A blind streamer is helping Twitch with the platform’s accessibility

BlindlyPlayingGames explains why Twitch is so hard to use for blind streamers in its current state

When BlindlyPlayingGames lost his vision completely in 2014, his passion for videogames went with it. But when World of Warcraft’s Battle for Azeroth expansion came out last year, the American decided he wanted to make a return – but this time he wanted to stream it.

The 23-year-old, who is totally blind, has always been passionate about videogames, playing multiplayer games with his friends online before he lost his vision. But when the WoW expansion came out, and he realised he could play it with the help of multiple mods, BlindlyPlayingGames decided to stream his adventures in Azeroth. Since then, the streamer has made his name on Twitch in recent months, but he’s also had to face problems that average users will never encounter. And that’s because Twitch isn’t fully accessible for blind streamers.

Recent updates to the streaming platform’s user interface mean a simple task such as logging in or changing a stream title is near-impossible for blind users. Worried that Twitch’s accessibility was getting worse, BlindlyPlayingGames, who uses a screen reader, took to Reddit to ask for help, where he was introduced to the senior product manager of the new Creator Dashboard.

“There’s a few aspects of Twitch’s website that don’t work well with screen readers,” he tells The Loadout. “Twitch has increased its use of inaccessible modal dialogues. For example, a modal is used to log in and it’s not accessible. To get around this, I log in at help.twitch.tv. Other inaccessible things include editing VODs, and parts of the new creator dashboard.

“There’s also a new modal to edit the stream title, game, tags and more, but it’s not accessible. Therefore if I was forced to use the new dashboard, I would have to use the Nightbot commands to change those things.”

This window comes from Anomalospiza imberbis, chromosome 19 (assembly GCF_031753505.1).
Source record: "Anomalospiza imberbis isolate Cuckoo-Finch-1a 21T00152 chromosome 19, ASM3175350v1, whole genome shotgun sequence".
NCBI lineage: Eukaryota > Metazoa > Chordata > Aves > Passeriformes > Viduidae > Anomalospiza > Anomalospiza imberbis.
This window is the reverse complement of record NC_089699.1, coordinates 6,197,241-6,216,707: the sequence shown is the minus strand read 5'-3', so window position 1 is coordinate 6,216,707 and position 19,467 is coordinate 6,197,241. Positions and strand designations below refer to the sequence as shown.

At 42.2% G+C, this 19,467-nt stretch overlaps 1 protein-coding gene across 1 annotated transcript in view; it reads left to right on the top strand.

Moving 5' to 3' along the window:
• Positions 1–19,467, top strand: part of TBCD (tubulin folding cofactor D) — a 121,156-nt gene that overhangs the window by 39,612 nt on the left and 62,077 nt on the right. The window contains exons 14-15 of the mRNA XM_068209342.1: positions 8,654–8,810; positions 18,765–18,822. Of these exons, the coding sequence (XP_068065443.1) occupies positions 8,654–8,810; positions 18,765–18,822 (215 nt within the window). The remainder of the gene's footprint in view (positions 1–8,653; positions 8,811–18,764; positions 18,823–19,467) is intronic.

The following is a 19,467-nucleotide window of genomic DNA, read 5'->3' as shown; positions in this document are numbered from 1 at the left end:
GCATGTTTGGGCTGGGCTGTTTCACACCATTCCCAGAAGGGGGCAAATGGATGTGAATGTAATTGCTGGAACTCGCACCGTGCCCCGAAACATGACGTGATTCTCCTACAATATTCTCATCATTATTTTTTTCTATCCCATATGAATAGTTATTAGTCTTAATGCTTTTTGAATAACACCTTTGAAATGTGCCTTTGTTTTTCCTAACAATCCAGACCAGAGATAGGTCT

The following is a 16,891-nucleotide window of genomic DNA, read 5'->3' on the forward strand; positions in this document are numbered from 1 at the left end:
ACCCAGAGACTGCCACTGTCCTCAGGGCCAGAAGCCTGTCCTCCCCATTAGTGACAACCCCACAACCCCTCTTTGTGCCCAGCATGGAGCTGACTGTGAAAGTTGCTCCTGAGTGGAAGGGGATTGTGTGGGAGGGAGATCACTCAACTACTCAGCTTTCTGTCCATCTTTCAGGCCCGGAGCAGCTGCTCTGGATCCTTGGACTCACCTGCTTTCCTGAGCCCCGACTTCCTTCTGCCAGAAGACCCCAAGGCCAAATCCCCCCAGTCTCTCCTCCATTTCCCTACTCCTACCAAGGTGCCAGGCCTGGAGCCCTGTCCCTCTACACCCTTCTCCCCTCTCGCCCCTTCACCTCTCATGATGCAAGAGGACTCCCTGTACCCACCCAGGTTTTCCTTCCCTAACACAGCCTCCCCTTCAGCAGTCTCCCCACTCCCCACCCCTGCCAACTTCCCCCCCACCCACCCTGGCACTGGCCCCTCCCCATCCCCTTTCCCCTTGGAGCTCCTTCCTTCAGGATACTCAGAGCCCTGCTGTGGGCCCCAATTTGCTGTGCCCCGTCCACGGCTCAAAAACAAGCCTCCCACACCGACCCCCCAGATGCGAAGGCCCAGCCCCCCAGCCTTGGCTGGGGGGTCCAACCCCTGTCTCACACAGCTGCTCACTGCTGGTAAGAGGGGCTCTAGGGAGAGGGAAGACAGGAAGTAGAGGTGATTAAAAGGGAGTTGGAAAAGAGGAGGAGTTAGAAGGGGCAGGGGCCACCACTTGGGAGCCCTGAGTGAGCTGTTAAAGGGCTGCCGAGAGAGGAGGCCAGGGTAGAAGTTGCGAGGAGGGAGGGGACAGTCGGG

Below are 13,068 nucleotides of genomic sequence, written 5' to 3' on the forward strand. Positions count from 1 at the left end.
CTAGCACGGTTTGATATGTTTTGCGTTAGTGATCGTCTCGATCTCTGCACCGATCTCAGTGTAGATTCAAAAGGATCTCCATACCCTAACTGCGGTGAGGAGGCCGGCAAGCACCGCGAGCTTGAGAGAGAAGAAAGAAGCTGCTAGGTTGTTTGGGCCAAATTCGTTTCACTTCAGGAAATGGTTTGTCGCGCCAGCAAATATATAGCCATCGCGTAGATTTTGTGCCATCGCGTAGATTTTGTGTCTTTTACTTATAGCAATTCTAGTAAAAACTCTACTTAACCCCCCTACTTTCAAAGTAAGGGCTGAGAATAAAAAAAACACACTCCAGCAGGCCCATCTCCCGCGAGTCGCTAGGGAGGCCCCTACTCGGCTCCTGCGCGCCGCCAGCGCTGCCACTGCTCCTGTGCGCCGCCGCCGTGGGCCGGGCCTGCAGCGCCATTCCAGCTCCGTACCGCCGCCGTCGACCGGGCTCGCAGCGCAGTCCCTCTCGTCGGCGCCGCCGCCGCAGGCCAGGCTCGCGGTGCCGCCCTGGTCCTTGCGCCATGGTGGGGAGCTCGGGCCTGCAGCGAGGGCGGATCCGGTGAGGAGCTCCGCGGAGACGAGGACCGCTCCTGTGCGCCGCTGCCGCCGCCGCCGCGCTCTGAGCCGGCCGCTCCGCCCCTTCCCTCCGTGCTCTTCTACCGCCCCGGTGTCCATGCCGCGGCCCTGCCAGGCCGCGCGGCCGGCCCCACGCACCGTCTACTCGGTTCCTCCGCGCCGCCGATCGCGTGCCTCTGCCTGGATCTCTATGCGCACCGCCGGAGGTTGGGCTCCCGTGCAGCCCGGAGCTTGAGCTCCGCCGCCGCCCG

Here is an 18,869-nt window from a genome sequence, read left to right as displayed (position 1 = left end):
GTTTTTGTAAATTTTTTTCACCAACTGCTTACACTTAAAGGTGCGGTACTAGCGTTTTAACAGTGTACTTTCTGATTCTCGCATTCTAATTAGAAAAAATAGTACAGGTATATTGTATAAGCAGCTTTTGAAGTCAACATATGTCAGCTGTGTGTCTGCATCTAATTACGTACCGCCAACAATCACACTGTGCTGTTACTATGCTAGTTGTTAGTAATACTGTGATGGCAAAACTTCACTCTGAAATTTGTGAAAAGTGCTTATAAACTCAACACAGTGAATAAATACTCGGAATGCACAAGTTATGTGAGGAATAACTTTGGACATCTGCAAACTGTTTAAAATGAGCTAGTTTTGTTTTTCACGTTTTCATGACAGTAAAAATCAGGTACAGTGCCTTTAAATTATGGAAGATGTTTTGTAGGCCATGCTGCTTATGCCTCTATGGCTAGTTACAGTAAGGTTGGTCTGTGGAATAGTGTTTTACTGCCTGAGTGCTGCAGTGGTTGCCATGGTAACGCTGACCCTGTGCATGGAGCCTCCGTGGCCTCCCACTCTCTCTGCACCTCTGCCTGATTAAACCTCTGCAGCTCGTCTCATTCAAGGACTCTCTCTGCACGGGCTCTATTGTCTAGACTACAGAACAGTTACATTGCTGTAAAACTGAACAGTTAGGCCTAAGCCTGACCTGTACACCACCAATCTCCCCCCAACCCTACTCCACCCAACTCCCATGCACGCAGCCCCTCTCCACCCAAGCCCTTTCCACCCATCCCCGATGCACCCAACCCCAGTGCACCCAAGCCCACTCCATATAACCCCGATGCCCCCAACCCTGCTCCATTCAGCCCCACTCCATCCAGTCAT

In addition to the above, BlindlyPlayingGames discovered a number of buttons on the site are unnamed, making it harder for blind streamers to navigate the site. But that was never the intention from Twitch, which has now committed to fixing the above issues in the coming weeks.

“I have talked to the product manager of the new dashboard and we had a productive conversation,” BlindlyPlayingGames says. “From what I could tell, he was going to prioritise making the new modals accessible, including the one that was added to change the stream title, game, and tags. Additionally, we talked about other issues Twitch has, and he was able to contact some other departments about addressing accessibility issues. Ultimately, as long as people stick to their word, I think we’re on the right track to making Twitch more accessible.”

The simple changes mean that the affiliate streamer can get back to doing what he does best – entertaining his viewers and sharing information about blindness.

“The reactions to my stream are overwhelmingly positive,” he adds. “A lot of people ask about how I made a game playable, or they’ll ask general questions about blind people. When they hear I don’t have a monitor in front of me, they’re quite surprised. That said, there are some trolls once in a while – but who doesn’t get trolls.”